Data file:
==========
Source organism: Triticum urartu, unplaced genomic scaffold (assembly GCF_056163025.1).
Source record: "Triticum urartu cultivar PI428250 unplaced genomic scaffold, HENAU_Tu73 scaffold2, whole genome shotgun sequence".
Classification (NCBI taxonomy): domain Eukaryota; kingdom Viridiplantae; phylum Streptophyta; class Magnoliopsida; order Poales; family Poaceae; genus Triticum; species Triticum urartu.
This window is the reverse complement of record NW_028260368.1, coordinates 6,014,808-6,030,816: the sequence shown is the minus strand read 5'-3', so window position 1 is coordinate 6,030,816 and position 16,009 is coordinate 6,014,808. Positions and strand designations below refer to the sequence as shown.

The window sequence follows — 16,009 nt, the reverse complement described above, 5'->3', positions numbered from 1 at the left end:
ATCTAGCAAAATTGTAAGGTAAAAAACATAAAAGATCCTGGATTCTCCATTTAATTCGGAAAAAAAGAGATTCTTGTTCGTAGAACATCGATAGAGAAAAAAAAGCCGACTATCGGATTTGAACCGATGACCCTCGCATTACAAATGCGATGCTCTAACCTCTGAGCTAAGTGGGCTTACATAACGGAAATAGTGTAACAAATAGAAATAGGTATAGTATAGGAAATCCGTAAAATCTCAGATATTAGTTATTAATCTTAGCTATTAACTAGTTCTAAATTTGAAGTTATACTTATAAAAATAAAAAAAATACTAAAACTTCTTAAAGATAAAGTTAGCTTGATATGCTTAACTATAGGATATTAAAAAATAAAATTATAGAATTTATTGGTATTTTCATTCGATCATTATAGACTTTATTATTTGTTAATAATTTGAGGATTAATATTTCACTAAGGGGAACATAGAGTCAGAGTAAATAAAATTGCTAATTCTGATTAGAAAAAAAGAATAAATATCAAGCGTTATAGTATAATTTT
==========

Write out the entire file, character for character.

Source organism: Triticum urartu, unplaced genomic scaffold (assembly GCF_056163025.1).
Source record: "Triticum urartu cultivar PI428250 unplaced genomic scaffold, HENAU_Tu73 scaffold2, whole genome shotgun sequence".
Classification (NCBI taxonomy): domain Eukaryota; kingdom Viridiplantae; phylum Streptophyta; class Magnoliopsida; order Poales; family Poaceae; genus Triticum; species Triticum urartu.
This window is the reverse complement of record NW_028260368.1, coordinates 6,014,808-6,030,816: the sequence shown is the minus strand read 5'-3', so window position 1 is coordinate 6,030,816 and position 16,009 is coordinate 6,014,808. Positions and strand designations below refer to the sequence as shown.

The window sequence follows — 16,009 nt, the reverse complement described above, 5'->3', positions numbered from 1 at the left end:
ATCTAGCAAAATTGTAAGGTAAAAAACATAAAAGATCCTGGATTCTCCATTTAATTCGGAAAAAAAGAGATTCTTGTTCGTAGAACATCGATAGAGAAAAAAAAGCCGACTATCGGATTTGAACCGATGACCCTCGCATTACAAATGCGATGCTCTAACCTCTGAGCTAAGTGGGCTTACATAACGGAAATAGTGTAACAAATAGAAATAGGTATAGTATAGGAAATCCGTAAAATCTCAGATATTAGTTATTAATCTTAGCTATTAACTAGTTCTAAATTTGAAGTTATACTTATAAAAATAAAAAAAATACTAAAACTTCTTAAAGATAAAGTTAGCTTGATATGCTTAACTATAGGATATTAAAAAATAAAATTATAGAATTTATTGGTATTTTCATTCGATCATTATAGACTTTATTATTTGTTAATAATTTGAGGATTAATATTTCACTAAGGGGAACATAGAGTCAGAGTAAATAAAATTGCTAATTCTGATTAGAAAAAAAGAATAAATATCAAGCGTTATAGTATAATTTT